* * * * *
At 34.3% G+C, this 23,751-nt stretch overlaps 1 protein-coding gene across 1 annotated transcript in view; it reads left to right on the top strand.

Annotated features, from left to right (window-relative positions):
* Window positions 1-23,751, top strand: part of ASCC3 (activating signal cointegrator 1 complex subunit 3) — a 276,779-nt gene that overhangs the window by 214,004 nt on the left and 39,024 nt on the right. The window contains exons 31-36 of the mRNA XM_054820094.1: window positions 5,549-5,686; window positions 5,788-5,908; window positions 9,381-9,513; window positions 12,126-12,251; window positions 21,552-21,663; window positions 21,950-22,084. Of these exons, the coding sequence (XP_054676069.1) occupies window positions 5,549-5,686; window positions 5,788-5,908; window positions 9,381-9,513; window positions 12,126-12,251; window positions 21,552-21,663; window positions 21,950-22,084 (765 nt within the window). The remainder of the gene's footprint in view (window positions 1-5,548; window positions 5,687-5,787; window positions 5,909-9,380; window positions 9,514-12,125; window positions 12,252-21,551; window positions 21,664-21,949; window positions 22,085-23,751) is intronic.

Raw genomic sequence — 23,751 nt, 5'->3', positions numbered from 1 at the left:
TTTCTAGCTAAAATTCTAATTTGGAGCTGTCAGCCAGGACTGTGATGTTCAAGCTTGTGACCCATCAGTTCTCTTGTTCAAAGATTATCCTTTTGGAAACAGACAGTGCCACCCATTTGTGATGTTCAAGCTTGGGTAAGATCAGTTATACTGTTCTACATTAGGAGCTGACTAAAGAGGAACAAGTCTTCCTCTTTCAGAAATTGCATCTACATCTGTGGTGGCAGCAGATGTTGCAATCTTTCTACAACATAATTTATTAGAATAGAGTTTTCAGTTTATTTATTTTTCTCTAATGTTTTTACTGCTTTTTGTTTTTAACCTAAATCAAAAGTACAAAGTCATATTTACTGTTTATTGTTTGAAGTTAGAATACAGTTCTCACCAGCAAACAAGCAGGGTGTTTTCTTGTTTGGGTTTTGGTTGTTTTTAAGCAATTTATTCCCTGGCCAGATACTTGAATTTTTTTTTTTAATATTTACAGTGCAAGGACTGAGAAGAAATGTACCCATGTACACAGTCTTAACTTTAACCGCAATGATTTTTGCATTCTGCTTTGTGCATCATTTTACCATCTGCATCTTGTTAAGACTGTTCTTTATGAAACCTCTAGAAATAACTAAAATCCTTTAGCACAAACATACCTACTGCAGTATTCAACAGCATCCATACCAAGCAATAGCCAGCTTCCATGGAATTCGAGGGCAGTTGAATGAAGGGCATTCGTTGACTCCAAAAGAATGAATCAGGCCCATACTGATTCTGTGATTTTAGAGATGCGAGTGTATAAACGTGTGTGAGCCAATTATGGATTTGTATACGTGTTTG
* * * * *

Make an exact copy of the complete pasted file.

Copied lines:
At 34.3% G+C, this 23,751-nt stretch overlaps 1 protein-coding gene across 1 annotated transcript in view; it reads left to right on the top strand.

Annotated features, from left to right (window-relative positions):
* Window positions 1-23,751, top strand: part of ASCC3 (activating signal cointegrator 1 complex subunit 3) — a 276,779-nt gene that overhangs the window by 214,004 nt on the left and 39,024 nt on the right. The window contains exons 31-36 of the mRNA XM_054820094.1: window positions 5,549-5,686; window positions 5,788-5,908; window positions 9,381-9,513; window positions 12,126-12,251; window positions 21,552-21,663; window positions 21,950-22,084. Of these exons, the coding sequence (XP_054676069.1) occupies window positions 5,549-5,686; window positions 5,788-5,908; window positions 9,381-9,513; window positions 12,126-12,251; window positions 21,552-21,663; window positions 21,950-22,084 (765 nt within the window). The remainder of the gene's footprint in view (window positions 1-5,548; window positions 5,687-5,787; window positions 5,909-9,380; window positions 9,514-12,125; window positions 12,252-21,551; window positions 21,664-21,949; window positions 22,085-23,751) is intronic.

Raw genomic sequence — 23,751 nt, 5'->3', positions numbered from 1 at the left:
TTTCTAGCTAAAATTCTAATTTGGAGCTGTCAGCCAGGACTGTGATGTTCAAGCTTGTGACCCATCAGTTCTCTTGTTCAAAGATTATCCTTTTGGAAACAGACAGTGCCACCCATTTGTGATGTTCAAGCTTGGGTAAGATCAGTTATACTGTTCTACATTAGGAGCTGACTAAAGAGGAACAAGTCTTCCTCTTTCAGAAATTGCATCTACATCTGTGGTGGCAGCAGATGTTGCAATCTTTCTACAACATAATTTATTAGAATAGAGTTTTCAGTTTATTTATTTTTCTCTAATGTTTTTACTGCTTTTTGTTTTTAACCTAAATCAAAAGTACAAAGTCATATTTACTGTTTATTGTTTGAAGTTAGAATACAGTTCTCACCAGCAAACAAGCAGGGTGTTTTCTTGTTTGGGTTTTGGTTGTTTTTAAGCAATTTATTCCCTGGCCAGATACTTGAATTTTTTTTTTTAATATTTACAGTGCAAGGACTGAGAAGAAATGTACCCATGTACACAGTCTTAACTTTAACCGCAATGATTTTTGCATTCTGCTTTGTGCATCATTTTACCATCTGCATCTTGTTAAGACTGTTCTTTATGAAACCTCTAGAAATAACTAAAATCCTTTAGCACAAACATACCTACTGCAGTATTCAACAGCATCCATACCAAGCAATAGCCAGCTTCCATGGAATTCGAGGGCAGTTGAATGAAGGGCATTCGTTGACTCCAAAAGAATGAATCAGGCCCATACTGATTCTGTGATTTTAGAGATGCGAGTGTATAAACGTGTGTGAGCCAATTATGGATTTGTATACGTGTTTG